- Current Issue
- Featured reviews
- Art & artists
- Around the galleries
- Architecture & design
- Photography & media
The curators T.J. Clark and Anne M. Wagner commented that this exhibition was to provide those who admired Lowry’s paintings with what they wished to see, and those who did not admire or know his work with an opportunity to become admirers.
This exhibition is the first on Lowry to be held by a public institution in London since the artist’s death in 1976. It is also the first to recognize Lowry’s connections with French art.
Lowry was not an amateur painter. As early as 1905 he attended classes in drawing and painting at the Municipal College of Art in Manchester. In the notes to the exhibition we are told that it was in 1912, after seeing Stanley Houghton’s play Hindle Wakes, a story about the working class set in a town in Lancashire, that he began to use the industrial urban landscape and the working-class people who lived there, in his sketches and paintings. In 1915 he was taking part-time classes in life drawing at the Salford School of Art, and in 1918 he was accepted into the life class at the Manchester Academy of Arts. The French painter Adolphe Valette was one of his teachers at the Municipal College and Bernard Taylor taught him at Salford. He was well aware of the changes that French Impressionism had made to the depictions of modernity, and attended exhibitions at the Manchester City Art Gallery, keeping abreast of current trends in art.
A lot has been made of his life style: a rent collector who was a virgin and lived with his mother is not the image of a successful artist. But his pictures and especially their similar subject matter and ever repeating pallet, was just that – his own life of repetitive working days, in the same types of place, dealing with the same types of individual, who always appear on a limited number of streets, occupied in a limited number of pursuits, amidst the same urban landscapes.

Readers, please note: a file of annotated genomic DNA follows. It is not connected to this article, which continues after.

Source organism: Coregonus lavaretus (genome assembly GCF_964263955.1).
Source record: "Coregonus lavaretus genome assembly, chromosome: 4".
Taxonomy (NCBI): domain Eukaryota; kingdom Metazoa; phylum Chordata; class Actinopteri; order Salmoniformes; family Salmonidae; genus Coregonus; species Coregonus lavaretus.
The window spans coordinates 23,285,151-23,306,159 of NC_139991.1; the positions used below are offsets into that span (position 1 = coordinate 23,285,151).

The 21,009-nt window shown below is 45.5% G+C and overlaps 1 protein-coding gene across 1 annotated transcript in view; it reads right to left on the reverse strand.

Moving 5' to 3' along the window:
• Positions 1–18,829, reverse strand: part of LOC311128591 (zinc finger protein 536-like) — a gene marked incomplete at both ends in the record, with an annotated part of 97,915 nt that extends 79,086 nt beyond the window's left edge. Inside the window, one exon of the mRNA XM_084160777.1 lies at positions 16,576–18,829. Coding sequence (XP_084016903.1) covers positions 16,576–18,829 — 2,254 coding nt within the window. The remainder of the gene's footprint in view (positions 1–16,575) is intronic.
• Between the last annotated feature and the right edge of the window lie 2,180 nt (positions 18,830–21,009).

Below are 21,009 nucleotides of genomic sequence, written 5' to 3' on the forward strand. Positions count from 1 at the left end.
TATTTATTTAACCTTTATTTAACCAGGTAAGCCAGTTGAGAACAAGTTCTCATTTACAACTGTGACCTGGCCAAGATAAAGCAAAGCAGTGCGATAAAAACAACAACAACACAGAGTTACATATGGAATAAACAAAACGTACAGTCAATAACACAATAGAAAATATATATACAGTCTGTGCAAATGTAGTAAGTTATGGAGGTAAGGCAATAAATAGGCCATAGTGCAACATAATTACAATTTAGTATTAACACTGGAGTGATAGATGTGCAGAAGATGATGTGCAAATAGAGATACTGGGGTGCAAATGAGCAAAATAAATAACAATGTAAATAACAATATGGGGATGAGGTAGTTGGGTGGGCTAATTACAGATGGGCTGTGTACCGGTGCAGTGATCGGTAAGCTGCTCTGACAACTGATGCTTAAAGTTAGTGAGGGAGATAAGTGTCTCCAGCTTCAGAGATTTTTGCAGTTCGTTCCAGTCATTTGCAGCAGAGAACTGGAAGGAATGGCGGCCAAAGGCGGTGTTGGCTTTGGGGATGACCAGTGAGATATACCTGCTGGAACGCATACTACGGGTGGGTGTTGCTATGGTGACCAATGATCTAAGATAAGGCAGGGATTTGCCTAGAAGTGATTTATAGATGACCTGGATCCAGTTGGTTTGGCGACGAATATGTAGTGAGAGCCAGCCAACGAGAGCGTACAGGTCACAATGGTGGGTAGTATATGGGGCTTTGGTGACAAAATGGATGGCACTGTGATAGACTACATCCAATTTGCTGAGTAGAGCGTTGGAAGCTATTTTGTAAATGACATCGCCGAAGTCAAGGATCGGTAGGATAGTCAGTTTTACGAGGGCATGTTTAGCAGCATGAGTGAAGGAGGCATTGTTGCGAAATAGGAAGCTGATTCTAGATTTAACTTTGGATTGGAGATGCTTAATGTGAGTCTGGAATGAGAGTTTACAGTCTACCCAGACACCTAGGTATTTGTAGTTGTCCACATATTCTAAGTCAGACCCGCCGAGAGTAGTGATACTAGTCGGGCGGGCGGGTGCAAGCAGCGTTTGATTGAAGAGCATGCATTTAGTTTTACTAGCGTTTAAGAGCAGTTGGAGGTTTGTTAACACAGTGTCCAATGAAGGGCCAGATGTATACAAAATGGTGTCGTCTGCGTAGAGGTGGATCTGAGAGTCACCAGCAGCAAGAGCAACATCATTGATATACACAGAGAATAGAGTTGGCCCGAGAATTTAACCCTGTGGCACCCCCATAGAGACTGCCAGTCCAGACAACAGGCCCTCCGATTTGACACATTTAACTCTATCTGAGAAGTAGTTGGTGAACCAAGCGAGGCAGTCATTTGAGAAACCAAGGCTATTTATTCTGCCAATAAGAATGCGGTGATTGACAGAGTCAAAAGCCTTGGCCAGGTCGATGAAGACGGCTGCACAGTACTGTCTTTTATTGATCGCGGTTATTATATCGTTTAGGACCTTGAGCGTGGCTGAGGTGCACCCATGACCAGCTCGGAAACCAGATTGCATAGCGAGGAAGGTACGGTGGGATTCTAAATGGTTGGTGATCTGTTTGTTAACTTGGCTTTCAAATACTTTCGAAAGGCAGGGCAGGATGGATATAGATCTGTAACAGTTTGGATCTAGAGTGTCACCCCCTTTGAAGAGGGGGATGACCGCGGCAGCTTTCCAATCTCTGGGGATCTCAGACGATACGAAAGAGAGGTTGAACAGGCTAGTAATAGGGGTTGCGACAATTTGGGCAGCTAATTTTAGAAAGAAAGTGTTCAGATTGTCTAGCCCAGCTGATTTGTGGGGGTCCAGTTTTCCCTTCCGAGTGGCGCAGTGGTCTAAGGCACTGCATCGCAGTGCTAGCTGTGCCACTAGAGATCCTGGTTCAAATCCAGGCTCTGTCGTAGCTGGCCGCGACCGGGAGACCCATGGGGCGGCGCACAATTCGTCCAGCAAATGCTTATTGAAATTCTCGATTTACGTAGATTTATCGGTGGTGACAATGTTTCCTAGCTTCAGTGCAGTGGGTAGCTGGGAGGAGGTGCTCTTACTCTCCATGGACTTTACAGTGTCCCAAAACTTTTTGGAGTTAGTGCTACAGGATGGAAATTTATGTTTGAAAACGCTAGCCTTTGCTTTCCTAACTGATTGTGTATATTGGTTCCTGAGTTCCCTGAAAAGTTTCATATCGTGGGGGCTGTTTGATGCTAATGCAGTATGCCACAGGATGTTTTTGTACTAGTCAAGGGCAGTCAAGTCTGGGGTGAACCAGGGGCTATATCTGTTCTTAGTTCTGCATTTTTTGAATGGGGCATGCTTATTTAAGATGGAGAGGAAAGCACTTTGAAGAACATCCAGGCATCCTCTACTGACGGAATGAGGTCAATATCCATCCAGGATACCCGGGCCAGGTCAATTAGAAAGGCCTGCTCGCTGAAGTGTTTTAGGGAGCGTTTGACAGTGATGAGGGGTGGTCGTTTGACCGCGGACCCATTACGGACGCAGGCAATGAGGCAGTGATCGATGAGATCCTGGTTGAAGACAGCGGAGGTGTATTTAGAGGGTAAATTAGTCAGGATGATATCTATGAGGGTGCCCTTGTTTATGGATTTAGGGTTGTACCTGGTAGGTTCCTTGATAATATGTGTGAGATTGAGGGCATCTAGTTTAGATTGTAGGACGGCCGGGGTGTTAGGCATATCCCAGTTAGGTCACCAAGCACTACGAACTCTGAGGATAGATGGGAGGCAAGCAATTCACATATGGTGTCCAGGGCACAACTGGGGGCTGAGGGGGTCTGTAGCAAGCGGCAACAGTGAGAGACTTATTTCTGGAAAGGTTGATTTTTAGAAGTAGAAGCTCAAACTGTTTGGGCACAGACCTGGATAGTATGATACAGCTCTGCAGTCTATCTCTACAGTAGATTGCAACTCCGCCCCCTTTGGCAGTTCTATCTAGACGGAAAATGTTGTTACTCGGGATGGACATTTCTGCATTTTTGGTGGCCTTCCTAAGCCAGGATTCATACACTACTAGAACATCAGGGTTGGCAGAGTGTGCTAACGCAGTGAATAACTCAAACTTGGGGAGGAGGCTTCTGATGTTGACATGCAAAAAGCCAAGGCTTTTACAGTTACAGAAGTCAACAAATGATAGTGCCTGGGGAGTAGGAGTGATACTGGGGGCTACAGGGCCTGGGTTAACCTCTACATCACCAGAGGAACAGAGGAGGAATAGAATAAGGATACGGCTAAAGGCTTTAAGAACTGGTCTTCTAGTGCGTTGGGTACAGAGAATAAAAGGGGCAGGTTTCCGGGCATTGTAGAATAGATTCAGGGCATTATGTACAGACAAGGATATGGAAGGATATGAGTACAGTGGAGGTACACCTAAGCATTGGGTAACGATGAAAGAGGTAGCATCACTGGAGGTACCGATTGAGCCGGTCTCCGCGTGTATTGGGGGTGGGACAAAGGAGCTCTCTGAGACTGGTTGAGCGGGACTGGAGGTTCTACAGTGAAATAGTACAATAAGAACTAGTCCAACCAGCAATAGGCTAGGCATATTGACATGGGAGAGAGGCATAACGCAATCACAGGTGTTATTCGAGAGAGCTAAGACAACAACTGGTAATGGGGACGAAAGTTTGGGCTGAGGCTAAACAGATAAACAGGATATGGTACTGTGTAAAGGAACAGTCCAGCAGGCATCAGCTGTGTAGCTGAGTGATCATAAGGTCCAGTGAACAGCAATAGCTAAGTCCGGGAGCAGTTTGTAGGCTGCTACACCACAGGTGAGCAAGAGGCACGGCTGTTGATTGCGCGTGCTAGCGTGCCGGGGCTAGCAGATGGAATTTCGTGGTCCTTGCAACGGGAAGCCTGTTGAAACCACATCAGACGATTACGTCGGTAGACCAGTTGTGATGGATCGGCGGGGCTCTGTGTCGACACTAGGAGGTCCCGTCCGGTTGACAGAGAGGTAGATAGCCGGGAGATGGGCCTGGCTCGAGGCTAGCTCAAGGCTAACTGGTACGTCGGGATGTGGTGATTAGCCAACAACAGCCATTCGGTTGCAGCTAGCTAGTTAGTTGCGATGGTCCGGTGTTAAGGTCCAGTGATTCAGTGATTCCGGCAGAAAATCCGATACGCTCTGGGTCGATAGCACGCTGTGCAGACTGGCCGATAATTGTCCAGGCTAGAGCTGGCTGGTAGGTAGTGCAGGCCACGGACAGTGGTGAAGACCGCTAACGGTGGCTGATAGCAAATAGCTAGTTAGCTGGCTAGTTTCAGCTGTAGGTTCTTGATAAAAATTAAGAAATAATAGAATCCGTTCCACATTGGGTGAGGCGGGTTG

At Tate Britain, over 90 works are presented in themed rooms. The first room, ‘Looking at Lowry’ provides an overall view of his works, paintings that span his career from 1913–71. Included in this section is a painting that stands out as atypical of his work, Flowers in a Window (1956). This picture is just a detail of a window in the front of a terraced row of houses, through which you can see a vase of flowers. Next, in ‘The idea of modern life’, some of his works are seen alongside works of French artists, drawing comparisons between their works and his. This includes Adolphe Valette’s work, York Street Leading to Charles Street (1913)and George Seurat’s The Zone (Outside the City Walls) (1882–3).
This room is followed by ‘Street life incident and accident’. Excavating in Manchester (1932) stands out here amongst the scenes of leisure as it shows men at work. The pencil drawings The Strike Meeting (1921) and The Auction (1936) are exceptional for their portraiture. Also in this room is The Mission Room (1937). A little-known unnamed painting that depicts a crowded town square in Salford was found on the back of this picture. It is thought to be an earlier version of two works featured in the exhibition: Our Town (1941) and A Town Square (1928). A Town Square was exhibited in Paris and reproduced in a biographical French dictionary of contemporary artists in 1931. Its inclusion in this publication indicates Lowry’s status in France at this time; he was exhibiting more often in Paris than in London.
Ruined landscapes follows. In this section The Lake (1937), especially, provides an apocalyptic view of the world: even the boats are sinking. Lowry painted this picture after his father's death in 1932; he was left caring for his bed-bound mother until her death in 1939. A number of his paintings from this period project a sense of isolation and despair.
The Cripples(1949) is displayed in the room that follows, which focuses on the theme of ‘Social life of Labour Britain’. There was serious discussion amongst the curators about whether or not this painting should be included in the exhibition. It is good that it’s there.
The exhibition concludes with a number of late, large industrial landscapes. Most notable here is Bargoed (1965). A Welsh town in the Rhymney Valley, this is geographically a long way from Salford and Lancashire.
In addition there are 14 lithographs that are a sample of the Tate’s ‘School Prints’ where artists were commissioned to create inexpensive prints which could be sold to schools who subscribed to the scheme. L. S. Lowry, Henry Moore, Pablo Picasso, John Nash and Henri Matisse are displayed together at the entrance to the exhibition.
What is especially striking about Lowry’s works is his adept composition and use of perspective. Within the overall restrictive subject matter and limited colour scheme of his paintings, these technical skills add an extra dimension.
This is an exhibition well worth making an effort to view and I imagine would convince those not previously interested in Lowry to become fans.